Source: Bismark Tribune
Wire Service: AP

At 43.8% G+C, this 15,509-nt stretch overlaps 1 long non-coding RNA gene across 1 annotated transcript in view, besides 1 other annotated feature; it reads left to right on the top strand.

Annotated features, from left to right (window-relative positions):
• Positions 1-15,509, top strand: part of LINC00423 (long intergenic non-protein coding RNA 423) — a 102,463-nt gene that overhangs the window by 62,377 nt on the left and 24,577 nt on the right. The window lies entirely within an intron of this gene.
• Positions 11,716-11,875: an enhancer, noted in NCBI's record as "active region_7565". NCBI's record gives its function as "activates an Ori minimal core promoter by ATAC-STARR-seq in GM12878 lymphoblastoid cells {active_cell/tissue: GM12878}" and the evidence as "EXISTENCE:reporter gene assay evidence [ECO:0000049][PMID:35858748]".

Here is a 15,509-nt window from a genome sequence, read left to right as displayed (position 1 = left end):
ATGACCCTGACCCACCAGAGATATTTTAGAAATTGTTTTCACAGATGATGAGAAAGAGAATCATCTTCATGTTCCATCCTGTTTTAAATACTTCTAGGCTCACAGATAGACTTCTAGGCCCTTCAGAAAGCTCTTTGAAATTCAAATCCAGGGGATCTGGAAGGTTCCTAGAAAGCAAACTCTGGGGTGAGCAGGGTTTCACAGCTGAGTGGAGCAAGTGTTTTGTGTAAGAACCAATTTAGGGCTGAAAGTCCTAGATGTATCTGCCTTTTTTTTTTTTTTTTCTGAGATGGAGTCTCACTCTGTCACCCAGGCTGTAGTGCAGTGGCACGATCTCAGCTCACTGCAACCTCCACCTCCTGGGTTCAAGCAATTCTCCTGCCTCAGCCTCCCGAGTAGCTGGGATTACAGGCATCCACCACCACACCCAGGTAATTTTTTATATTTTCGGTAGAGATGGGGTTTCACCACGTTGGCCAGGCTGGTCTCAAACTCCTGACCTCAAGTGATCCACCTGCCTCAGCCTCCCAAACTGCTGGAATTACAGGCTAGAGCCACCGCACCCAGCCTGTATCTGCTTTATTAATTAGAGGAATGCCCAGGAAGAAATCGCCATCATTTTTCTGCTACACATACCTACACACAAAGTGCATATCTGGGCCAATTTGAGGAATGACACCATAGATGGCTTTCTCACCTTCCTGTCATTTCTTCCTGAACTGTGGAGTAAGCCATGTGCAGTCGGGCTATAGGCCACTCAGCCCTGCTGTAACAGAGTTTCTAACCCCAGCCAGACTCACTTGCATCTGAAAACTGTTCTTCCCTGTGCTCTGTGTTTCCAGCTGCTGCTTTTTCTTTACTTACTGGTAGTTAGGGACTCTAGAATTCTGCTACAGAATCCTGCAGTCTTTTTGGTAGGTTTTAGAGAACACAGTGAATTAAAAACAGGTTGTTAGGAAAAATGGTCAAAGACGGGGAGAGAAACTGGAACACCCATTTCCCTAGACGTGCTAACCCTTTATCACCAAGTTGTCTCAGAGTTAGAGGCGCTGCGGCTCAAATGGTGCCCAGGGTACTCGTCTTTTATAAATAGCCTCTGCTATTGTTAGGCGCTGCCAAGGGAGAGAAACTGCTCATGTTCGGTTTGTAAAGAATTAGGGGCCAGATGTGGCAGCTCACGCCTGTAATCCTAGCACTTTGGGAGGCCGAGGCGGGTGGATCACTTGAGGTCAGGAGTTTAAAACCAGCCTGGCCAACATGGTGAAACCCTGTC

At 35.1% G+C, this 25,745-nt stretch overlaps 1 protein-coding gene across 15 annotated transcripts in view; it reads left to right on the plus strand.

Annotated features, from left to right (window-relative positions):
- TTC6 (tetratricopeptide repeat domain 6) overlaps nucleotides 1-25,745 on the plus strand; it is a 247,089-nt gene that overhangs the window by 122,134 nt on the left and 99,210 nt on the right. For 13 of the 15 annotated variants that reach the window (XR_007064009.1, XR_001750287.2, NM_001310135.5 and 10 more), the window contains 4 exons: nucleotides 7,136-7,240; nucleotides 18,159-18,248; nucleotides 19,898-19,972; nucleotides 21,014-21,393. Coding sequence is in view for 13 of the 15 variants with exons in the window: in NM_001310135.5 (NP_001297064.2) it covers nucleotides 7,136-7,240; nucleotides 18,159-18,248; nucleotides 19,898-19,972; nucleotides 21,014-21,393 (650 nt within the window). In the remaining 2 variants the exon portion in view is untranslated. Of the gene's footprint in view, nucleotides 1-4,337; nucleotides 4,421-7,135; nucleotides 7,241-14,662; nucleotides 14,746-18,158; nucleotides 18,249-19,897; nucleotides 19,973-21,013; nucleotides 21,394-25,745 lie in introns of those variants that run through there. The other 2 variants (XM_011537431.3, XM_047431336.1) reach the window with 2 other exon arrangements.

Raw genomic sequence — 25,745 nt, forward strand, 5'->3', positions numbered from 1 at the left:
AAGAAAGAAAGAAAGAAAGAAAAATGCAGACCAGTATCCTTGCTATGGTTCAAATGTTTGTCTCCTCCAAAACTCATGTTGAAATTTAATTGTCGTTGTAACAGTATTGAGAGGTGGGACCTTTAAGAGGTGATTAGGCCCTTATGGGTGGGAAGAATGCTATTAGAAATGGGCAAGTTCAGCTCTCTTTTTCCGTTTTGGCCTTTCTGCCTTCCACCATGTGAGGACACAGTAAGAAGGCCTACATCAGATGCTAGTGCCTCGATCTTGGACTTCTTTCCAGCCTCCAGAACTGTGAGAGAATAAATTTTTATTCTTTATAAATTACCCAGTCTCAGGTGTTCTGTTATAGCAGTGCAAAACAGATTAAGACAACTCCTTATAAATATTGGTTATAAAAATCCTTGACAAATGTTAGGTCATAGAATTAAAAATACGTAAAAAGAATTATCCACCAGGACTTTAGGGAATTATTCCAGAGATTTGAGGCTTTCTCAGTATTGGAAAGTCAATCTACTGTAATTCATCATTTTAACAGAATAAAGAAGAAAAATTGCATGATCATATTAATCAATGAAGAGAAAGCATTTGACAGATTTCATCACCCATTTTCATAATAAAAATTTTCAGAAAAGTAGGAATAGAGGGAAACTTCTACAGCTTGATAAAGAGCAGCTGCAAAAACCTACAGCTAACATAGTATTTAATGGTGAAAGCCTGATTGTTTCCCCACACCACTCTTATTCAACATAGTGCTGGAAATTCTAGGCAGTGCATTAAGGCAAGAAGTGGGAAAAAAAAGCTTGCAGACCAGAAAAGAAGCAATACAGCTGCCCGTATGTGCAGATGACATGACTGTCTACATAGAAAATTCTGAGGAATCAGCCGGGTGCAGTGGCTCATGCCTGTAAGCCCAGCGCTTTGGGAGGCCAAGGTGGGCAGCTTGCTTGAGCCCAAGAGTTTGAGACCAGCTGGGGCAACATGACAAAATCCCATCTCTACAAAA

On September 11, 2006 the Bismark Tribune reported, "Mohamed Fakhr quit praying at airports following the terrorist attacks of Sept. 11. The North Dakota State University researcher says he made that decision so other people won't be scared. Five years ago, Fargo-Moorhead's Muslim community felt the terror of the attacks. They also felt fear the days following, as it was revealed the terrorist attacks of were done by Islamic militants. 'When things like this happen, sometimes people lose their sense of judgment,' says Abdu Bashir, a Minnesota State University Moorhead professor who has lived here since 1989. There were a few isolated incidents in the days after the attacks - 'negligible negative actions from individuals,' as Bashir describes them. But, generally, the larger community was compassionate and positive, he said. Churches have offered to guard the mosque during Friday prayers. But many area Muslims still talk about a feeling of unease, guardedness, self-consciousness and sometimes fear. It's the feeling that might make someone speak English in public rather than Arabic, Fakhr said. And it's the feeling that makes people wonder whether they'll be discriminated against because of their name, he says. 'It's just a feeling,' Fakhr said. 'But it's there. And I don't think that it will go away anytime soon.' On Sept. 17, 2001, a man pulled a rifle from the trunk of a car parked outside Fargo's Islamic Center and displayed it to members talking outside the mosque. The man did not make an overt threat, but the members were frightened and left."